Healthcare informatics: Peer Response

Substantially respond to at least  two other student posts in a way that prompts further input or provides another viewpoint.  Describe a situation from your nursing professional experience that backs up your viewpoint and discuss the social, moral, political, and economic factors impacting your position.

· Please respond to peers thoughtfully, add value to the discussion, and apply ideas, insights, or concepts from scholarly sources, such as: journal articles, assigned readings, textbook material, lectures, course materials, or authoritative websites.

· Provide a rationale for your response with at least one scholarly source using an APA in-text citation and full reference.

Mandy Cross

Aug 10 at 2:51pm

Describe how technology and informatics are used to support the interventions used in practice?

During bedside shift report, both day and night nurse gives a report on the patient’s medical diagnosis and history at the bedside. Technology can help track the staff to ensure they’re doing report at the bedside. Some facilities have the ability to track when a nurse goes in and out of a room or every time, they use hand sanitizer.

Describe how employing evidence-based practice guidelines improve patient outcomes?

Evidenced-based practice proves that processes work by already being implemented into practice. Utilizing bedside shift reports involves the patient in their care and decreases mistakes. Facts show that the patient has caught mistakes during bedside shift report and nursing has also caught mistakes by during report or checking all lines and drains.

What benefits and challenges have you experienced with (the integration of) information technology in your practice?

The benefit we’ve experienced is a decrease in mistakes made, which is a huge patient safety issue so that helps keep patients safe. This also helps nursing staff set eyes on their patient in case anything is off. Patients enjoy being a part of their care and can request not to have bedside shift report if not. Some challenges we’ve had are getting the buy-in from nurses. Nursing is so task-oriented, and shortcuts are more prominent with staffing being extremely thin.

What strategies did you, or could you, use to overcome these challenges?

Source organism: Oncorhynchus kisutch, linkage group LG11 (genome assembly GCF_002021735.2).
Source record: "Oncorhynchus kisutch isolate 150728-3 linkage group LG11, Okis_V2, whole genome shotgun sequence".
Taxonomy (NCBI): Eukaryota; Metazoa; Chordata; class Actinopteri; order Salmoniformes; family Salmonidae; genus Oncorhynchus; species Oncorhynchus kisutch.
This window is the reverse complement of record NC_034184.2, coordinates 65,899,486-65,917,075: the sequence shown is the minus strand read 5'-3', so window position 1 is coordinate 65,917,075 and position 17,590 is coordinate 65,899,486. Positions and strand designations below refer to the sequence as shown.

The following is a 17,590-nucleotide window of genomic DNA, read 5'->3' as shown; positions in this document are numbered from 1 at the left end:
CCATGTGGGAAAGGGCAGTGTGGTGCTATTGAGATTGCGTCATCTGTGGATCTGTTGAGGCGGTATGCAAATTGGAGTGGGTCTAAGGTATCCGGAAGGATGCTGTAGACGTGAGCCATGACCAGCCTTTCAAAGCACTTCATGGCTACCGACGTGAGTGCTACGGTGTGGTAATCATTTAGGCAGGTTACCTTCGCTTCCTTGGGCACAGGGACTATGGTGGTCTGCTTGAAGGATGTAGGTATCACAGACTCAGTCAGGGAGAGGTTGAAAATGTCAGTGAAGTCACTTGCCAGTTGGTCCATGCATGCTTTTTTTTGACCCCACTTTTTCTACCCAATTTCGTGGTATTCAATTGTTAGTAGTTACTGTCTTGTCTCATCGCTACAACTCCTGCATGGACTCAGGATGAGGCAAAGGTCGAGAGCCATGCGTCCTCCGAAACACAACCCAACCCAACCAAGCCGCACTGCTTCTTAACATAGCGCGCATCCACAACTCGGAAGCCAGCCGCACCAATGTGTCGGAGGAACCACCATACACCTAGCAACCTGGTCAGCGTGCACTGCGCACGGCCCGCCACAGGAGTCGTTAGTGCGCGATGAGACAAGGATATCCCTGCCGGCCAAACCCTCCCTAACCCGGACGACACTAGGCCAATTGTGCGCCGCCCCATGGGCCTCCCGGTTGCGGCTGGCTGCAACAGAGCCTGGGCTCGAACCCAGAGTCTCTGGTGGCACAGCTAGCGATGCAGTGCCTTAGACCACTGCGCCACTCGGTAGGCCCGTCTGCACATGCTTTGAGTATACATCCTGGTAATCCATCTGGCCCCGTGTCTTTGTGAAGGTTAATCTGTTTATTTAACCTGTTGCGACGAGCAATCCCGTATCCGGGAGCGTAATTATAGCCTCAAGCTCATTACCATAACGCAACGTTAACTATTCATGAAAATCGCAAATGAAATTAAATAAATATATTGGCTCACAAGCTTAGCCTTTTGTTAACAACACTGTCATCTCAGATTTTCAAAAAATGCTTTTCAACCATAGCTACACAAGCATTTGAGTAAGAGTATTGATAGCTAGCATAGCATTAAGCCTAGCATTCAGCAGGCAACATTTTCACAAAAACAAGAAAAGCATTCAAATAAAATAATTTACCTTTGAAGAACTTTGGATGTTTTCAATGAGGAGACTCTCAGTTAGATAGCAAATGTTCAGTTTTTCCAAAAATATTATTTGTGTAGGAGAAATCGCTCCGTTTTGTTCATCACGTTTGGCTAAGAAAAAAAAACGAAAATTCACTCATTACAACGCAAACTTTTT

Explaining the why is a huge thing for me. I also know that nurses often don’t understand why something changes, so explaining the why will give them the reason and meaning behind it. Getting your charge nurses behind and helping navigate the change helps get more buy-in from the nursing staff as well.

Elines Torres-Cedeno

Aug 9 at 9:39pm

One evidence-based practice that my facility uses to improve patient outcomes is the sepsis protocol. We use a web-based algorithm called SPOT-Sepsis Prevention and Optimization of Therapy to detect patients at risk for sepsis. The SPOT system is triggered by a combination of factors including the patient’s vital signs and lab values. If a patient flags as meeting the algorithms SPOT criteria a notification is sent to the patient’s care team and the patient is to be assessed for potential intervention. Upon notification, the patient’s nurse or provider has up to 27 minutes to input data regarding organ function status, mental status, and whether the patient is on antibiotics (which indicates that at some point someone thought this patient may have an infection). That combination of data-some technology-based, some human assessment based-is used to determine if a patient is sepsis positive. If so they should receive intervention in the form of fluid resuscitation and antibiotics within one hour of identification.

The benefits of having an actionable sepsis monitoring system and protocol for intervention are evident in patient outcomes, as mortality increases with each hour without intervention. The adaptation of machine-based algorithms such as SPOT monitoring aid in timely treatment, which is important in preventing mortality and improving recovery among affected patients (Shadid et al, 2023).

The challenges we have faced with this system are few, except for the occasional annoyance of nursing staff, which occurs when a patient is either admitted for sepsis and receiving treatment and yet continues to flag for screening, or when those flags are explained by a reason other than sepsis, yet they continue to flag for reassessment as often as every six hours. This can cause some “alarm fatigue”, where nurses miss signs that the system is picking up accurately related to sepsis or worsening sepsis which would require intervention. We overcome this by having a sepsis coordinator, who is assigned to independently reassess these patients and determine their status. This coordinator also assures that those flagging positive for sepsis are indeed receiving all necessary parts of the protocols implementation bundle in a timely manner.


Shahid, M.U., Furqan. M., Fatima, S., (2023). Machine-based algorithm: a revolution we need for early sepsis diagnosis in hospitals. The Journal of the Pakistan Medical Association. 73(8). https://10.47391/JPMA.8318